Emissions on the agenda for UK forklifts
10 November 2014
The latest EU emissions standards for non-road diesel engines are now in force, and BITA’s Secretary-General James Clark outlines the implications.
Earlier this year, a little-heralded but important regulatory milestone was passed that will have a major impact on the handling, storage and distribution industries. The latest EU emissions standards for non-road diesel engines, including forklift trucks, kicked in and their effects are likely to start being noticed in 2015.
The standards are the latest development in a five stage process to regulate emissions of Nitrogen Oxides (NOx), Particulate Matter (PM), Carbon Monoxide and Hydrocarbons from non-road diesel engines that first began back in 1996. The aim of the initiative is to create cleaner working environments for workers which are worthy aims that no right-thinking person would object to.
Since the introduction of the first standards, known as Stage I, the regulations have become steadily more onerous for manufacturers. Indeed, this year’s standards – Euro-Stage IIIB for all diesel engines over 37kW and Stage IV for over 55kW – require NOx, HC & PM (soot) exhaust emissions in new engines to be reduced by an enormous 90% compared to the Stage III standards they replace. Engines are also required to use Ultra Low Sulphur Diesel which is something operators need to be aware of.
The developments bring EU emissions legislation into line with the latest US regulation (Tier 4) to reflect the global nature of non-road products. The harmonisation of emission regulations spreads the cost of developing new products over the largest possible geographical market, assisting with high development costs in a market with relatively low production volumes, so is broadly welcomed.
More demanding still, to meet the Stage IV Final Emission Regulations (which are equivalent to US Tier 4 [final] regulations), NOx emissions must be reduced by an additional 80%. These are stretching targets and present a testing challenge for engine manufacturers.
In most cases, manufacturers are utilising two technology options to reduce NOx and PM to the required levels; each with its merits and drawbacks.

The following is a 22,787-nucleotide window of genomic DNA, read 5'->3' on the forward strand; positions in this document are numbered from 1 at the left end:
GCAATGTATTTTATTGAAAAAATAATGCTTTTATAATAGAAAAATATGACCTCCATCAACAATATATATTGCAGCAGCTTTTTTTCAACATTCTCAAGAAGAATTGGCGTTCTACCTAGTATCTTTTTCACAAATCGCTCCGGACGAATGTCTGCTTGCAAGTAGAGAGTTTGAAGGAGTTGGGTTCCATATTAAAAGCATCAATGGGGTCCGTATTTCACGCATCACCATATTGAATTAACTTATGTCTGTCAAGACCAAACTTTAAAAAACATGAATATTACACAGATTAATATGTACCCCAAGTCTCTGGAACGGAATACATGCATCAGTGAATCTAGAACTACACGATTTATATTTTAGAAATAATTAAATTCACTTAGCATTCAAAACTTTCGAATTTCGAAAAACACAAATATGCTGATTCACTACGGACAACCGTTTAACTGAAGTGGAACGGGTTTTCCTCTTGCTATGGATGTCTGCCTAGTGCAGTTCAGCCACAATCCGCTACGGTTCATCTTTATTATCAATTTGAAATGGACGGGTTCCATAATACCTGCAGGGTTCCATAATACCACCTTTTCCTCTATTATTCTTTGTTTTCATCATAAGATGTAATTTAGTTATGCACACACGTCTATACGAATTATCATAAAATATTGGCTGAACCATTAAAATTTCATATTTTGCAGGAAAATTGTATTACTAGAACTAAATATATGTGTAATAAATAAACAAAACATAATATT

One method is known as Selective Catalytic Reduction (SCR). SCR injects a reagent into the exhaust gas flow and mixes in a catalytic converter, which reduces or neutralises NOx to harmless nitrogen and oxygen. The reagent is a 32.5 percent urea and 67.5 percent water mixture commercially called Diesel Exhaust Fluid (DEF).
The second technology, EGR, dilutes the amount of oxygen in the combustion chamber by mixing the intake air charge with cooled exhaust gas. The result lowers the combustion peak temperature, which reduces the formation and amount of NOx for engine optimisation. This lower temperature increases PM which is filtered out through a diesel particulate filter (DPF).
For engine manufacturers supplying original equipment manufacturers there is a two year period within which engines produced prior to the market placement date specified in the legislation can still be sold. This means there are still plenty of compliant trucks on the market, particularly where engine power doesn’t exceed 56kW, as those engines complying with Stage IIIB regulations are still compliant up to 2016. And of course the Stage IV regulations apply to new trucks only, they are not retrospective, so existing trucks will still be able to operate.
We all want to see cleaner more efficient engines and lower emissions, but given how stretching the latest legislation is, regulators must think hard about what comes next. If new fork lift trucks become unattractive to the purchaser because of high first cost, high continuing cost of ownership or reduced functionality in comparison to maintaining existing equipment, the consequences for the sales of new forklift trucks could be serious.
For now, it is good news for the handling, storage and distribution industries which are presented with greater choice. The ultra-low emissions of compliant trucks mean that diesel becomes an option for work environments that were previously restricted to electric trucks.